Stuck on FDA hold, Reg­u­lus CEO hits the ex­it as re­or­ga­ni­za­tion slash­es staff at the be­lea­guered biotech

With their lead drug stuck on a full clin­i­cal hold and no hope of re­lief be­fore the end of this year — a year af­ter it had ini­tial­ly fore­cast the end of its spell in pur­ga­to­ry — Reg­u­lus Ther­a­peu­tics $RGLS is bid­ding good­bye to its CEO (again) and slash­ing staff.

Jay Ha­gan

Af­ter the mar­ket closed on Thurs­day the be­lea­guered com­pa­ny an­nounced plans to cut its head­count by 30%, or ap­prox­i­mate­ly 30 staffers af­ter it list­ed 97 em­ploy­ees at the end of 2016. CEO Paul Grint, who stepped up from the CMO’s job af­ter found­ing CEO Klean­this Xan­thopou­los re­signed in 2015, is leav­ing the com­pa­ny, with COO Jay Ha­gan re­plac­ing him at the helm.

Reg­u­lus was cre­at­ed in 2007 as a joint ven­ture be­tween Al­ny­lam and Io­n­is, then called Isis, with a spe­cial fo­cus on mi­croR­NA ther­a­pies.

The new CEO’s first task was to re­as­sure in­vestors that the com­pa­ny is squared away and fo­cused on hit­ting its marks with a sec­ond ther­a­py, RG-012. But the mes­sage didn’t sit well with its in­tend­ed au­di­ence.

The biotech’s stock cratered again, drop­ping 30% on the news of the lat­est set­back and chang­ing of the guard. It’s now trad­ing at a lit­tle more than a dol­lar a share, just a frac­tion of what it was two years ago.

Lead drug RG-101 went on full clin­i­cal hold last sum­mer af­ter a sec­ond pa­tient came down with jaun­dice. Grint in­sist­ed that the team could get all of the agency’s ques­tions an­swered by the 4th quar­ter of 2016, then in Jan­u­ary said that the FDA want­ed more safe­ty and ef­fi­ca­cy da­ta that wouldn’t be avail­able un­til the 4th quar­ter of this year.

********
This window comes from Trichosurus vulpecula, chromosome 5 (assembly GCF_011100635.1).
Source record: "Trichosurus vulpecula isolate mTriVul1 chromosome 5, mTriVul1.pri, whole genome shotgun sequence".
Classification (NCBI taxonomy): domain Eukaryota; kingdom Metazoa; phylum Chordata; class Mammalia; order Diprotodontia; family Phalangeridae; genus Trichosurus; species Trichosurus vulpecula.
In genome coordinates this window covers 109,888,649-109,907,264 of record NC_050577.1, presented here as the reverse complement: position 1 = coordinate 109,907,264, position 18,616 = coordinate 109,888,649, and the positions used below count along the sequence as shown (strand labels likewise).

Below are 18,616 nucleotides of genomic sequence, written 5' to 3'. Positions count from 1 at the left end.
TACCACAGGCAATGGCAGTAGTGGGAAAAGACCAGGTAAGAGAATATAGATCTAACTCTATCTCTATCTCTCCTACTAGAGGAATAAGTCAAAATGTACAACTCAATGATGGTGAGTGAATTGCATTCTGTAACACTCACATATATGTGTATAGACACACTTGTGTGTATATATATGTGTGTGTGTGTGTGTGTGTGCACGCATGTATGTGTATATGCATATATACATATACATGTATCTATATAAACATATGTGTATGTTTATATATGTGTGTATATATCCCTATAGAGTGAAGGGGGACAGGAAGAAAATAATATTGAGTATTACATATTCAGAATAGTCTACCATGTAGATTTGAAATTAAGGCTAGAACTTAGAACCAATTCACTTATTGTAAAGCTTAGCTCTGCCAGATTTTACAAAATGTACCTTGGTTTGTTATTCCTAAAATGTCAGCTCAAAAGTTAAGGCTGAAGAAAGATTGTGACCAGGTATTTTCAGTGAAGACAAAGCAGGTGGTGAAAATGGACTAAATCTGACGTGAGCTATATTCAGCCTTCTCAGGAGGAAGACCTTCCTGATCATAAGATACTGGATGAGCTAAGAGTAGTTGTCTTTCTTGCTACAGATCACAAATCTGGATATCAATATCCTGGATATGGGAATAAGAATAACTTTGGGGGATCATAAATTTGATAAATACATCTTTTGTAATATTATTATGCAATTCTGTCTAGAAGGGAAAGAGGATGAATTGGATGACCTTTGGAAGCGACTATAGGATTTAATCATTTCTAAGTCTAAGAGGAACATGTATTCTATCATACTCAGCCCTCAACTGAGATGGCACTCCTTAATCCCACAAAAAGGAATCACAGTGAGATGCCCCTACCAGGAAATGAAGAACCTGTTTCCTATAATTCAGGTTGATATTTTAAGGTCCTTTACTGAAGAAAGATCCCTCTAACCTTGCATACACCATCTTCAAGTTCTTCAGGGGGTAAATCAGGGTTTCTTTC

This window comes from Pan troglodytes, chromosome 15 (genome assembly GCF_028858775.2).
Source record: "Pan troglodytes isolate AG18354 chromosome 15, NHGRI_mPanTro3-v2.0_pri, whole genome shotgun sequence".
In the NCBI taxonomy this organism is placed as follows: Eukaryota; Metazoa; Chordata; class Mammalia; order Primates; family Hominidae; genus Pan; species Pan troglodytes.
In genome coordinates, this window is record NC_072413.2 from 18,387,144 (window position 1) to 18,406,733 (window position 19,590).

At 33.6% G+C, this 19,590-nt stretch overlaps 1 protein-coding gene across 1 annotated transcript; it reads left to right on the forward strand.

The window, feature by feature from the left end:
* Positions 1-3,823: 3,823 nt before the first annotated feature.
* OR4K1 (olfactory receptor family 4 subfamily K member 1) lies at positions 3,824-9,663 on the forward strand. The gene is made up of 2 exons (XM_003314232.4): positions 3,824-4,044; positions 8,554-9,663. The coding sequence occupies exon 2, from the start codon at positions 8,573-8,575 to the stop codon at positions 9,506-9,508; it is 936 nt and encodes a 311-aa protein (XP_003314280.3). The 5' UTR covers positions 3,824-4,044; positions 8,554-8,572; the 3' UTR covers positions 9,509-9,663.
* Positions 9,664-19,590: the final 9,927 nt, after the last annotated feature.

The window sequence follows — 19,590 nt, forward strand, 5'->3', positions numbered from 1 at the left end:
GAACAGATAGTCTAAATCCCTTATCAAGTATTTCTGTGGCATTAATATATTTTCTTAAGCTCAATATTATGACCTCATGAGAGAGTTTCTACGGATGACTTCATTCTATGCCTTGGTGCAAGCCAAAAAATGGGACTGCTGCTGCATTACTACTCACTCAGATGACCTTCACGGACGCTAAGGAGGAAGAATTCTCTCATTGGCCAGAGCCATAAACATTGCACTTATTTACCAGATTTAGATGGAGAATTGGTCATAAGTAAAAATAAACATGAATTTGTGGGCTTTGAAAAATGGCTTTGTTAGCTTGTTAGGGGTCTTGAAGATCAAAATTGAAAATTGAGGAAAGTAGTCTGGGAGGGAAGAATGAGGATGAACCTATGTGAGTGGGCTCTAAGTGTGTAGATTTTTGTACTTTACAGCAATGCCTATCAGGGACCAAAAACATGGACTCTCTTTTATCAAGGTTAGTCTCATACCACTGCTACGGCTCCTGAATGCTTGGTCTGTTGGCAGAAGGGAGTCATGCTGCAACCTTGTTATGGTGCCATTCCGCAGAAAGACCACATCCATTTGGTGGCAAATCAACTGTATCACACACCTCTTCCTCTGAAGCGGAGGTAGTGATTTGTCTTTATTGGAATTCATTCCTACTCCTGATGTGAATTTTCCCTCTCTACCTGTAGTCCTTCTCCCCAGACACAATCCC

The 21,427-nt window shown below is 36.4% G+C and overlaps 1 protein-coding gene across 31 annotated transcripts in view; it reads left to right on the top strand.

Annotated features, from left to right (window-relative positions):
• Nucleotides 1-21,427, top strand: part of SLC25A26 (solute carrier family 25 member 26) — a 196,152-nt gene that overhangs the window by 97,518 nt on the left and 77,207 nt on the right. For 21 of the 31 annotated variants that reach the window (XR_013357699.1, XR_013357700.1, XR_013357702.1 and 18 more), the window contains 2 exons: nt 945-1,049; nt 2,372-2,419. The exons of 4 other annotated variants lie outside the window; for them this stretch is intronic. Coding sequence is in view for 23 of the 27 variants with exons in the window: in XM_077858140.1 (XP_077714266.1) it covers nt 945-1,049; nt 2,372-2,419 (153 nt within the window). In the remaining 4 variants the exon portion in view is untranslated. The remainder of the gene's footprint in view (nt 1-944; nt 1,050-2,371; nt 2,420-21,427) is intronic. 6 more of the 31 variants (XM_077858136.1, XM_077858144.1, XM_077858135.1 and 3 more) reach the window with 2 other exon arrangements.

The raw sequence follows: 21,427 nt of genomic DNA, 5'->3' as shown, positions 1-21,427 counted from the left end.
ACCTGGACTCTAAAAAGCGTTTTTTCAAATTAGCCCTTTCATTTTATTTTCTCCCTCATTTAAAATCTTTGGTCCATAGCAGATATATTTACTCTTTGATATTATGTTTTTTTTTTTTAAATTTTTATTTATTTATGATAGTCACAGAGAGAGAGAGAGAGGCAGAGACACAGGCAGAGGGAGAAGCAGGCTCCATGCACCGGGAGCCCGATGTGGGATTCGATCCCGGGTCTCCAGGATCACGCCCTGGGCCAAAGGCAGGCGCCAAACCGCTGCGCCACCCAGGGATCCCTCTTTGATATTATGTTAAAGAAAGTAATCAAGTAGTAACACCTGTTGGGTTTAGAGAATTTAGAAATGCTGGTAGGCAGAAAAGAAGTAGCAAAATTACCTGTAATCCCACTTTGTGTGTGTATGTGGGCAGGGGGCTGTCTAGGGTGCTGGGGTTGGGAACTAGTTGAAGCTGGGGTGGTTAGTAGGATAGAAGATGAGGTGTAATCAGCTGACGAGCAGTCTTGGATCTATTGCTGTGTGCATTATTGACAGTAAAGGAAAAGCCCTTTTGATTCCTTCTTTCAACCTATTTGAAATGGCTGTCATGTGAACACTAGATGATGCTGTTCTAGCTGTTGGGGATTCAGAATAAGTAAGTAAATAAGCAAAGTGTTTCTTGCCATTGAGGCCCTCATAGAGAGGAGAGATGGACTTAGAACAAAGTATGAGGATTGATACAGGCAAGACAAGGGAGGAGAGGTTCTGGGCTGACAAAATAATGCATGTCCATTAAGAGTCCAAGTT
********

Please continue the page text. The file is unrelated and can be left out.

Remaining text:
Things looked con­sid­er­ably bet­ter a year ago when RG-101 ap­peared to look good in a small Phase II study for hep C, with high cure rates. Now the en­tire mar­ket is ex­pe­ri­enc­ing a swoon as lead­ers like Gilead cure pa­tients at a faster pace than they can be di­ag­nosed. RG-101 had po­ten­tial to cure pa­tients in just a few weeks, but that added val­ue is shrink­ing steadi­ly in sig­nif­i­cance to pay­ers.

Reg­u­lus had $57.5 mil­lion at the end of the first quar­ter, with plans to cir­cle its wag­ons around a Phase II study for RG-012 for Al­port syn­drome, a ge­net­ic con­di­tion that trig­gers the grad­ual loss of kid­ney func­tion. Net loss for the first quar­ter was $20 mil­lion.

“We are very grate­ful for the lead­er­ship of Dr. Grint and the many con­tri­bu­tions of our oth­er im­pact­ed em­ploy­ees who have ded­i­cat­ed them­selves to Reg­u­lus’ ef­forts in ad­vanc­ing the sci­ence of mi­croR­NAs,” said Ste­lios Pa­padopou­los, the com­pa­ny’s board chair­man.  “We are con­fi­dent that Reg­u­lus is well po­si­tioned for suc­cess un­der Jay’s guid­ance.”

Here comes the oral GLP-1 drug for di­a­betes — but No­vo Nordisk is­n't dis­clos­ing Ry­bel­sus pric­ing just yet